Over the last several years, I have had the unique experience of moving from one tightly-knit and well-established community to another, each time with little or no connection. Yet, each time, I have been taken in by people far better than myself and treated with such warmth and openness that I wonder how long such good fortune can last. But that is exactly what it is not. There is no good fortune. These people truly love, and such lack of reservation obliterates any petty differences. They show me themselves honestly, as I attempt to show myself, and nothing else is necessary. We can have our disagreements and our differences. We need not always take pleasure and enjoyment in each others' company. And still, we can find true friendship, for it rests on none of this. If the whole world loved as these people love, I doubt there would be a single unhappy person in it. Of course, no one is perfect, and neither are these people, but their love approaches much more closely to real love than anything else I have experienced. This poem is meant to capture that kind of love, and the way in which it does not merely exist between those who find shallow likenesses and commonalities. This love is human love, and the only likeness needed is the likeness which we all have as men, created in the image, and through the absolute love, of God.

Who Are You?

Who are you, that I know you so?
The years, as yet, are few
that carried us within the flow,
as years will tend to do.

There was no softly spoken word,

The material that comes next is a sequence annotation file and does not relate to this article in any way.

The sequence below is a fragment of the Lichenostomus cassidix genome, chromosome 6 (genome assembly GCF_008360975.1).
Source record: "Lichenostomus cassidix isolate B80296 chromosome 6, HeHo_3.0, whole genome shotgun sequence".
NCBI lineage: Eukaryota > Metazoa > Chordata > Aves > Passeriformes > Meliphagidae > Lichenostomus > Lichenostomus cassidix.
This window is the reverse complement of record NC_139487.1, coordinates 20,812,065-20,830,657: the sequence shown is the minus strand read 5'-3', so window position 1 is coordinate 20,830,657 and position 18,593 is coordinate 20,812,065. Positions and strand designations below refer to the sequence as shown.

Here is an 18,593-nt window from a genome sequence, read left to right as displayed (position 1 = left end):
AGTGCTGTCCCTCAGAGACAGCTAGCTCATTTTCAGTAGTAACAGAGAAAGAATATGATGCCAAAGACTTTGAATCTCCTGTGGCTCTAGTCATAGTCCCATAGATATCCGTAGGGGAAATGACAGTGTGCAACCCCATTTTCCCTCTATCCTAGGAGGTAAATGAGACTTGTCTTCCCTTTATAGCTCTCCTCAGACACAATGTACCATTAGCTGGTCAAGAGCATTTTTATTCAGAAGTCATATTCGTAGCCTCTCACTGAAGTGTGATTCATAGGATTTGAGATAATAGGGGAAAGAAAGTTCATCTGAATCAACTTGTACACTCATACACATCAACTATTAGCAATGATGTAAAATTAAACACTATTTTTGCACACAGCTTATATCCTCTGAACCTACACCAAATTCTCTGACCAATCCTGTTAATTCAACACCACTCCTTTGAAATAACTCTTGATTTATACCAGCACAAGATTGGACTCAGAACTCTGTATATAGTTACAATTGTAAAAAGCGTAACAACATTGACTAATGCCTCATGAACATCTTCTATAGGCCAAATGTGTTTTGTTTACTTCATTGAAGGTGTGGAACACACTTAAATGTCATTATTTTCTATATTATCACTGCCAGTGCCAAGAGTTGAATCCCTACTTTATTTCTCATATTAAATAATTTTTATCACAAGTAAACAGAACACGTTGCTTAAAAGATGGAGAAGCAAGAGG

no touch upon the sleeve,
that caught the sound so seldom heard,
the creed so unbelieved.

Our thoughts did not find constancy
nor concert at a glance;
our conversation seldom free
to turn upon a chance.

Our smiles did not blaze with light,
as all the stars above.
No, friendship sprang, as friendship might,
from this alone: I love.

Saturday, January 3, 2009

The Coalbiters

The beauty of writing, in any form, can be broken into two distinct divisions. First, writing can be beautiful because of 'what it says,' while, second, writing can be beautiful because of 'how it says.' Yet, all too often, prose tends towards the former, whereas poetry (at least of the more traditional variety) strives overly for the latter. Any truly great work of writing, however, will, and must, unite both these forms of beauty. Such perfect works are often very difficult to find. But this brings us to the real point: every truly great work deserves to be read aloud. Why? The beauty of the 'how' lies in many things, but one of the most essential is the sound and cadence of the words as they are spoken. To not read such a book out loud is to deny it a key part of its beauty. J. R. R. Tolkien formed a club, with C. S. Lewis, dedicated to such a task (at least with respect to ancient Nordic texts) and called it the Kolbitars, which refers to one who sits so close to the fire that he bites the coals - literally, a coal biter. Traditionally, such a name has a connotation of laziness in Icelandic culture (if one prefers to spend so much time in front of the warm fireplace that his face and stomach are black with soot, he will likely not be tramping about much in the snow and rain, gathering wood and food and whatnot), but I think that we, like Tolkien, shall stick with the more material interpretation of the word. So, cheers to coalbiters everywhere, but particularly to Stumptown's own coalbiter - Little My - who introduced me to the idea in the first place.

The Coalbiters

The pen once fell upon the page
and left a silent trail
in careful curlings of ink;
black-nighted bridal veil.

Then words arose, as mirrored stars,
a million or more,
and quietly they sat in state,
as mute as they before,

until we found their simple door
and set in it a key
that creased the tender turn of page
and called them out in glee.

For words were not writ down to be
imprisoned by the proud.
We are the brave; we coalbiters
shall carry them aloud.